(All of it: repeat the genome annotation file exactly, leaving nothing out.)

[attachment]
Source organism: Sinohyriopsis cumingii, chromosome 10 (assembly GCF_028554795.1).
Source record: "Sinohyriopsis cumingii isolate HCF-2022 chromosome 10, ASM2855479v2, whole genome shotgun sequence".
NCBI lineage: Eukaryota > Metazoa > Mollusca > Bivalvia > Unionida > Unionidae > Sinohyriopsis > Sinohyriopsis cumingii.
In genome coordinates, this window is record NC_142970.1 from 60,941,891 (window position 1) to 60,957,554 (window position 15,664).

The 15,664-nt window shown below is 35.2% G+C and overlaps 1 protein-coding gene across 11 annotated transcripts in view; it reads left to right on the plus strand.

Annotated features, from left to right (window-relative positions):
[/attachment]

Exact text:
Source organism: Sinohyriopsis cumingii, chromosome 10 (assembly GCF_028554795.1).
Source record: "Sinohyriopsis cumingii isolate HCF-2022 chromosome 10, ASM2855479v2, whole genome shotgun sequence".
NCBI lineage: Eukaryota > Metazoa > Mollusca > Bivalvia > Unionida > Unionidae > Sinohyriopsis > Sinohyriopsis cumingii.
In genome coordinates, this window is record NC_142970.1 from 60,941,891 (window position 1) to 60,957,554 (window position 15,664).

The 15,664-nt window shown below is 35.2% G+C and overlaps 1 protein-coding gene across 11 annotated transcripts in view; it reads left to right on the plus strand.

Annotated features, from left to right (window-relative positions):